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Paynesville Press - Nov. 5, 2003

School board discusses education with Fischbach

By Michael Jacobson

Senator Michelle Fischbach (R-Paynesville) attended the school board meeting last week to discuss legislative issues concerning schools with the board. A great deal of her conversation with the board focused on the new state standards.

Board chairman Pat Flanders related a number of concerns about the new state standards, specifically the proposed standards for social science.

The wasted time and money used to develop the Profiles of Learning, now dropped, and the number of state standards in the past makes school staff cynical about the next set of state standards, Flanders told Fischbach. He is cynical himself and does not have the patience exhibited by the staff, he said.

Gretchen O'Fallon, another school board, said staff aren't the only ones who are cynical about the new state standards. Students, too, are tired of the changes, she said.

When asked why the Profiles of Learning was repealed completely, Fischbach answered that "many of us did not think it would work from the beginning. It was too involved. It was too much paperwork."

To which board member Mark Dingmann asked, "Why didn't you wait to come up with something new before dumping it?"

That was debated, said Fischbach, but the majority voted that the Profiles were too bad and needed to be scrapped.

The new 94-page proposed standards for social science to be reviewed by the Legislature at their session next year don't have a prayer of being accepted and effective, Flanders told Fischbach.

They mostly require memorization, he added. "It's not education; it's trivial pursuit," he said of the social science standards, which delineate what facts are to be known in which grade. "They're just standards for testing. It's not education."

Plus, they have a political agenda, said Flanders, noting that they require students to know the Republican presidents since 1960 but not the Democratic.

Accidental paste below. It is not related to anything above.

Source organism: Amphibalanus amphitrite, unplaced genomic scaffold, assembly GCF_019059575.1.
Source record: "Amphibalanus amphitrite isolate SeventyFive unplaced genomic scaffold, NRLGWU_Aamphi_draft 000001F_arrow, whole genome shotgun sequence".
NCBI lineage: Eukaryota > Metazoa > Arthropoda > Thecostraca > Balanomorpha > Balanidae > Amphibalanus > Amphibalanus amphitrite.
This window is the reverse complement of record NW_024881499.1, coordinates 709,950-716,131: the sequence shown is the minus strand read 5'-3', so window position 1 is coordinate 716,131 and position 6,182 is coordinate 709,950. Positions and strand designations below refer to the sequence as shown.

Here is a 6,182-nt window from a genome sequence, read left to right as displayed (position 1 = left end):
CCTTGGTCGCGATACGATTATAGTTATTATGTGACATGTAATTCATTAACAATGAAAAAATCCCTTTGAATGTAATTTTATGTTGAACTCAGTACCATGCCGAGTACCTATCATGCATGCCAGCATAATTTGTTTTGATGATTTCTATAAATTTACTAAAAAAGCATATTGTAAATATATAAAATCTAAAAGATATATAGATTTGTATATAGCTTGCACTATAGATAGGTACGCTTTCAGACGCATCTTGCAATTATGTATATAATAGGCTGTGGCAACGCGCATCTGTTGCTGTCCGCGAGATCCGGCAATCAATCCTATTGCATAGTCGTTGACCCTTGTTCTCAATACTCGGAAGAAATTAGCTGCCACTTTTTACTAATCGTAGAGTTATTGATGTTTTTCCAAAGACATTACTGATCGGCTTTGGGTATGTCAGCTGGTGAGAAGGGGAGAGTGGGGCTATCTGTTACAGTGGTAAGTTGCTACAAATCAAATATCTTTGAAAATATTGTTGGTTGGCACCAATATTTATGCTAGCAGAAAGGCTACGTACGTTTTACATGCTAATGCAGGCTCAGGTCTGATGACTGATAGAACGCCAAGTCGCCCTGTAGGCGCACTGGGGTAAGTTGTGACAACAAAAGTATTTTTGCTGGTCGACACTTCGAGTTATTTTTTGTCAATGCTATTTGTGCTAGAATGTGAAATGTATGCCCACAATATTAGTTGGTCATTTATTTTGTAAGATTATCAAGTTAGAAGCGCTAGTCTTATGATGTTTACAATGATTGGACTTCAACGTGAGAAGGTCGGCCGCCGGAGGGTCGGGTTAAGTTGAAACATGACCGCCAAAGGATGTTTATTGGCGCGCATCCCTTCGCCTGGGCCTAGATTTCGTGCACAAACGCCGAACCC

Fischbach did not argue these points but wondered what a possible solution could be. Flanders suggested depoliticizing the issue of state standards, but Fischbach noted that would be difficult at the Legislature. "How do you depoliticize it?" she asked.

Another complaint from the school district is that the specific information required in each grade does not match the district's current curriculum. While textbooks will eventually exist that teaches to these standards, the district still does not have the money to purchase new books every time the state standards are changed.

Flanders said that since the district has a six-year purchasing cycle for new textbooks, it would always be behind the ever-changing state requirements.

Superintendent Howard Caldwell asked Fischbach if she foresaw any increases in school funding in the future. (The state has already budgeted no increase in 2004-05.)

Fischbach said they would be focusing on bonding in the upcoming session but probably would need an emergency budget bill, too, but not to expect any increases.

Freezing state funding touches schools, contrary to Gov. Tim Pawlenty's promises, noted Flanders, since schools face rising costs with stagnant state funding. While the state's fiscal forecast does not indicate any extra dollars for education, the Legislature could revisit giving discretionary levying power to school districts. This would enable school districts to raise its local property tax levy without a voter referendum.

This might be fair, since school board members are elected themselves, said Fischbach.

The Legislature will also consider its overall funding formula for school districts, which currently does not pay equal rates throughout the state, said Fischbach, to the detriment of rural school districts like Paynesville.

School districts that offer all-day, everyday kindergarten, like Paynesville does, would also like to be reimbursed for kindergarteners as full-time students, said Caldwell.



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